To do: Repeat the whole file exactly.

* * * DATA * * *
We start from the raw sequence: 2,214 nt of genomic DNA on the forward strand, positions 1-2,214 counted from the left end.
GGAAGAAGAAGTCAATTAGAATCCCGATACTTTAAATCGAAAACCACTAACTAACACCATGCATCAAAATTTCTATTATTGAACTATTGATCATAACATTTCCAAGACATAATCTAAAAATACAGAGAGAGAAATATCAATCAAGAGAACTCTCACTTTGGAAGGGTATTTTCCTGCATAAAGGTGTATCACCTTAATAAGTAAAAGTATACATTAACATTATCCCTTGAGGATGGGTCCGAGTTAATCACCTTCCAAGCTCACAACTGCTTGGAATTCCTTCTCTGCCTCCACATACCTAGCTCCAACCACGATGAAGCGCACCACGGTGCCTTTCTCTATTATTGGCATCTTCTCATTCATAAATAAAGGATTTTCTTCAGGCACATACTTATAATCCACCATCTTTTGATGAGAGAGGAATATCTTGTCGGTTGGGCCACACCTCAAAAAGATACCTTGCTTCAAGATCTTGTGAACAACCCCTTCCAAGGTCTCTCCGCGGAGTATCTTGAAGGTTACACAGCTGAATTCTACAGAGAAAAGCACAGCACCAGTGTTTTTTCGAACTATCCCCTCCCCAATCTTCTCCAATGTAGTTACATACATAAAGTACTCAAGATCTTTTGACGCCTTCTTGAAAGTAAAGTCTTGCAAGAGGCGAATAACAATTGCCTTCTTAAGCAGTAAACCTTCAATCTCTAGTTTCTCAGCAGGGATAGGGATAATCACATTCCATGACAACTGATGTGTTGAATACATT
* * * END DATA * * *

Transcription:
We start from the raw sequence: 2,214 nt of genomic DNA on the forward strand, positions 1-2,214 counted from the left end.
GGAAGAAGAAGTCAATTAGAATCCCGATACTTTAAATCGAAAACCACTAACTAACACCATGCATCAAAATTTCTATTATTGAACTATTGATCATAACATTTCCAAGACATAATCTAAAAATACAGAGAGAGAAATATCAATCAAGAGAACTCTCACTTTGGAAGGGTATTTTCCTGCATAAAGGTGTATCACCTTAATAAGTAAAAGTATACATTAACATTATCCCTTGAGGATGGGTCCGAGTTAATCACCTTCCAAGCTCACAACTGCTTGGAATTCCTTCTCTGCCTCCACATACCTAGCTCCAACCACGATGAAGCGCACCACGGTGCCTTTCTCTATTATTGGCATCTTCTCATTCATAAATAAAGGATTTTCTTCAGGCACATACTTATAATCCACCATCTTTTGATGAGAGAGGAATATCTTGTCGGTTGGGCCACACCTCAAAAAGATACCTTGCTTCAAGATCTTGTGAACAACCCCTTCCAAGGTCTCTCCGCGGAGTATCTTGAAGGTTACACAGCTGAATTCTACAGAGAAAAGCACAGCACCAGTGTTTTTTCGAACTATCCCCTCCCCAATCTTCTCCAATGTAGTTACATACATAAAGTACTCAAGATCTTTTGACGCCTTCTTGAAAGTAAAGTCTTGCAAGAGGCGAATAACAATTGCCTTCTTAAGCAGTAAACCTTCAATCTCTAGTTTCTCAGCAGGGATAGGGATAATCACATTCCATGACAACTGATGTGTTGAATACATT